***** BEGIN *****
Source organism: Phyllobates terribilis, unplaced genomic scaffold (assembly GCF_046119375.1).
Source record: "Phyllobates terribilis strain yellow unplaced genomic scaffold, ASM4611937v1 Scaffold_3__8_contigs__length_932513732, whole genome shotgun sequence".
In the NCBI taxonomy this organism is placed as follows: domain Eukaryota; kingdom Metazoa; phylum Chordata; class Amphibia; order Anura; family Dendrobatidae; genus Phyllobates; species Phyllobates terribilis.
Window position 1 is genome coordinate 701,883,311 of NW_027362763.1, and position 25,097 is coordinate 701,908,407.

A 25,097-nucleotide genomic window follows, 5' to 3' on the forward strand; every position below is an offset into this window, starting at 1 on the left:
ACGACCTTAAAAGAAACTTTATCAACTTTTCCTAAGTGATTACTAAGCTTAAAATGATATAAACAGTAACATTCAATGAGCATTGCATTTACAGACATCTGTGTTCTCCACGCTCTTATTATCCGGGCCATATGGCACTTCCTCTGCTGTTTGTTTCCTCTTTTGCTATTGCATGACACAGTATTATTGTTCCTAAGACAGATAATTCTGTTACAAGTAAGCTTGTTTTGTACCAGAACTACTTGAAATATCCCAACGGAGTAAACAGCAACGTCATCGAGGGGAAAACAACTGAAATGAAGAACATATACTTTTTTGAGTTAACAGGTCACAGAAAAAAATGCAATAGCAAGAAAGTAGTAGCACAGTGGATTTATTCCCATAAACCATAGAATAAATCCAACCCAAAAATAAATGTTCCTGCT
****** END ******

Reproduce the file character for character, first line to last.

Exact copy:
Source organism: Phyllobates terribilis, unplaced genomic scaffold (assembly GCF_046119375.1).
Source record: "Phyllobates terribilis strain yellow unplaced genomic scaffold, ASM4611937v1 Scaffold_3__8_contigs__length_932513732, whole genome shotgun sequence".
In the NCBI taxonomy this organism is placed as follows: domain Eukaryota; kingdom Metazoa; phylum Chordata; class Amphibia; order Anura; family Dendrobatidae; genus Phyllobates; species Phyllobates terribilis.
Window position 1 is genome coordinate 701,883,311 of NW_027362763.1, and position 25,097 is coordinate 701,908,407.

A 25,097-nucleotide genomic window follows, 5' to 3' on the forward strand; every position below is an offset into this window, starting at 1 on the left:
ACGACCTTAAAAGAAACTTTATCAACTTTTCCTAAGTGATTACTAAGCTTAAAATGATATAAACAGTAACATTCAATGAGCATTGCATTTACAGACATCTGTGTTCTCCACGCTCTTATTATCCGGGCCATATGGCACTTCCTCTGCTGTTTGTTTCCTCTTTTGCTATTGCATGACACAGTATTATTGTTCCTAAGACAGATAATTCTGTTACAAGTAAGCTTGTTTTGTACCAGAACTACTTGAAATATCCCAACGGAGTAAACAGCAACGTCATCGAGGGGAAAACAACTGAAATGAAGAACATATACTTTTTTGAGTTAACAGGTCACAGAAAAAAATGCAATAGCAAGAAAGTAGTAGCACAGTGGATTTATTCCCATAAACCATAGAATAAATCCAACCCAAAAATAAATGTTCCTGCT